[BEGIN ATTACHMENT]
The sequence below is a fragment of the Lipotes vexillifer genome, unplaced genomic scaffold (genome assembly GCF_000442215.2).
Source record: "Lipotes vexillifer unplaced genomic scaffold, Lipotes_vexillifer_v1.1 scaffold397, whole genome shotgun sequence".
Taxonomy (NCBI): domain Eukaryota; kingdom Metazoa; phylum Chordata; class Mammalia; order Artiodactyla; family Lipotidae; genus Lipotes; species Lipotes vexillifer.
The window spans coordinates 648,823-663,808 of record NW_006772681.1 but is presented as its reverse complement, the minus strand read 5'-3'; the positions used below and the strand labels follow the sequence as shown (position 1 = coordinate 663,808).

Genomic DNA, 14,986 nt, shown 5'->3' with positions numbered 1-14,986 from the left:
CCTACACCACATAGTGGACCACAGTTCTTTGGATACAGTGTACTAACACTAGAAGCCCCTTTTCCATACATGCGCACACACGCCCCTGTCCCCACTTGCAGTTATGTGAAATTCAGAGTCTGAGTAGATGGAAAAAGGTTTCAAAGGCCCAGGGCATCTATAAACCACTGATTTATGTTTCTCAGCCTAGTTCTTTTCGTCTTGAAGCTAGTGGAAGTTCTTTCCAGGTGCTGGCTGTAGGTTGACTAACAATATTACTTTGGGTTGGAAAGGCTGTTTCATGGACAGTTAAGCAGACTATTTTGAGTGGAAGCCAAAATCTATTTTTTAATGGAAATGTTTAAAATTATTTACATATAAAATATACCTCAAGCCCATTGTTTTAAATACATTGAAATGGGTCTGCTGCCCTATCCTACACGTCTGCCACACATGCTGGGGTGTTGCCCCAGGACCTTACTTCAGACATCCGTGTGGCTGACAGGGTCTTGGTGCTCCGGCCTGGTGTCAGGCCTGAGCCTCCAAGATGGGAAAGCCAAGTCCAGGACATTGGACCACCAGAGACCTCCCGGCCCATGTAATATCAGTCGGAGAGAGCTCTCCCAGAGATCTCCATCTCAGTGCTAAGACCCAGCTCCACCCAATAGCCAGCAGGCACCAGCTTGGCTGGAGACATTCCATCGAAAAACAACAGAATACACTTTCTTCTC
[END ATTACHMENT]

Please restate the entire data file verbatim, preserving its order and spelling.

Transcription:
The sequence below is a fragment of the Lipotes vexillifer genome, unplaced genomic scaffold (genome assembly GCF_000442215.2).
Source record: "Lipotes vexillifer unplaced genomic scaffold, Lipotes_vexillifer_v1.1 scaffold397, whole genome shotgun sequence".
Taxonomy (NCBI): domain Eukaryota; kingdom Metazoa; phylum Chordata; class Mammalia; order Artiodactyla; family Lipotidae; genus Lipotes; species Lipotes vexillifer.
The window spans coordinates 648,823-663,808 of record NW_006772681.1 but is presented as its reverse complement, the minus strand read 5'-3'; the positions used below and the strand labels follow the sequence as shown (position 1 = coordinate 663,808).

Genomic DNA, 14,986 nt, shown 5'->3' with positions numbered 1-14,986 from the left:
CCTACACCACATAGTGGACCACAGTTCTTTGGATACAGTGTACTAACACTAGAAGCCCCTTTTCCATACATGCGCACACACGCCCCTGTCCCCACTTGCAGTTATGTGAAATTCAGAGTCTGAGTAGATGGAAAAAGGTTTCAAAGGCCCAGGGCATCTATAAACCACTGATTTATGTTTCTCAGCCTAGTTCTTTTCGTCTTGAAGCTAGTGGAAGTTCTTTCCAGGTGCTGGCTGTAGGTTGACTAACAATATTACTTTGGGTTGGAAAGGCTGTTTCATGGACAGTTAAGCAGACTATTTTGAGTGGAAGCCAAAATCTATTTTTTAATGGAAATGTTTAAAATTATTTACATATAAAATATACCTCAAGCCCATTGTTTTAAATACATTGAAATGGGTCTGCTGCCCTATCCTACACGTCTGCCACACATGCTGGGGTGTTGCCCCAGGACCTTACTTCAGACATCCGTGTGGCTGACAGGGTCTTGGTGCTCCGGCCTGGTGTCAGGCCTGAGCCTCCAAGATGGGAAAGCCAAGTCCAGGACATTGGACCACCAGAGACCTCCCGGCCCATGTAATATCAGTCGGAGAGAGCTCTCCCAGAGATCTCCATCTCAGTGCTAAGACCCAGCTCCACCCAATAGCCAGCAGGCACCAGCTTGGCTGGAGACATTCCATCGAAAAACAACAGAATACACTTTCTTCTC